The Welcome Inn pictured around 1965 from the bottom end of Hartley Street. The pub was originally two separate buildings that were eventually linked together by a small entrance built between them.

The Welcome Inn was situated on the corner of Victoria Street and James Terrace, off the bottom end of Blackburn Road.

Although Gordon Readyhough gives the address as 14 Victoria Street in his book Bolton Pubs 1800-2000, the 1905 directory gives the address at 16 James Terrace. 

Moss Street, with its baths that opened in 1924, ran parallel with Victoria Street. Short thoroughfares such as Stirrup Street, Hartley Street, Rutter Street and Aspden Street, along with Back Rutter Street and Back Aspden Street linked Victoria Street and Moss Street. 

St Matthews Mission Rooms were at the other end of James Terrace. Victoria Mill was nearby. In 1891, the mill was owned by Nathan Pickering who lived in nearby Arkwright Street.

Early records of the pub are hard to pin down and the first record we have is from the 1905 Bolton Directory when William Mason is the landlord. However, it is likely that the Welcome Inn was going for some years before that.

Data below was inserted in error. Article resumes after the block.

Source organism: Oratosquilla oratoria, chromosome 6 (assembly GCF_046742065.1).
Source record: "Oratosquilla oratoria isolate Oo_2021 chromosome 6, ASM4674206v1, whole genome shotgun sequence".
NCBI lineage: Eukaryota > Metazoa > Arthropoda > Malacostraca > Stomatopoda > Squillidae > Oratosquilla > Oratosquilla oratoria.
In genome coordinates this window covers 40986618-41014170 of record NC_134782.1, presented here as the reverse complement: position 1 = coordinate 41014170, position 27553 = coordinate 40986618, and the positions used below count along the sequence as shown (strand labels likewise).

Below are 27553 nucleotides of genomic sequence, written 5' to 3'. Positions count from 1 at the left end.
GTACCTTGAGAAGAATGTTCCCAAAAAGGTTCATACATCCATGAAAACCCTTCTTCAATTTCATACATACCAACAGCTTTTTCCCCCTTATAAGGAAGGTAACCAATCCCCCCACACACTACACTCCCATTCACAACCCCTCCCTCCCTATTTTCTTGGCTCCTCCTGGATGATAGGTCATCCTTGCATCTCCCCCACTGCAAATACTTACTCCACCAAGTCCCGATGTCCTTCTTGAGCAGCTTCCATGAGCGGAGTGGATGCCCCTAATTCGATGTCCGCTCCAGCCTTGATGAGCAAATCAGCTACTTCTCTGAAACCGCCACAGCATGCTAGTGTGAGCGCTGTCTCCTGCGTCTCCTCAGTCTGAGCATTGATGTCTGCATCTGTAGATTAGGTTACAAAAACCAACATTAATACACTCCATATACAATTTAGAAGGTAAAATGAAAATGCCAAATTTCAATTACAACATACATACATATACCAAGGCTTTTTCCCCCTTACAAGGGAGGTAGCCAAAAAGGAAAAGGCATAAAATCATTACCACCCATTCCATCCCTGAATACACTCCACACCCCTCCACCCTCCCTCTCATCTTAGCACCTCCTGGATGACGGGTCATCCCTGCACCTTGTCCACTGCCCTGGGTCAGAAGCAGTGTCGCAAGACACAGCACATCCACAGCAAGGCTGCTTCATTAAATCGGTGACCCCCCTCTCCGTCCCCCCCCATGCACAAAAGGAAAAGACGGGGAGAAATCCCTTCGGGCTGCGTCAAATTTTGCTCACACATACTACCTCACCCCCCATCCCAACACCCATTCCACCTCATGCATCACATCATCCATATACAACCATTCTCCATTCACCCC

The building is shown on maps from 1891 but at that stage it only consists of the property on James Terrace. It appears to have been extended into the adjoining property on Victoria Street by the early part of the 20th century.

By 1924, Andrew Pendlebury was in charge. Next door to the pub on the Victoria Street side was a firm of printers called Pendlebury and Sons Ltd. It seems likely that Andrew Pendlebury was a member of that family.

The pub was originally owned by the John Halliwell's Alexandra Brewery which was situated on Mount Street just a few hundred yards away from the Welcome Inn. Halliwell's went out of business in 1910 and the pubs were taken over by Magees. Like a lot of Bolton pubs, the Welcome Inn kept its Magees signage even after the brewery was taken over by Warrington-based Greenall Whitley in 1958.

The whole area was cleared in the early seventies and the Welcome closed around 1971.

Kentford Road roughly – though not exactly – follows the path of Victoria Street. Similarly, Kingsdown Gardens was built roughly on the site of James Terrace. The Welcome Inn was situated at the junction of those two streets as can be seen below on this view fro September 2014 (copyright Google Street View).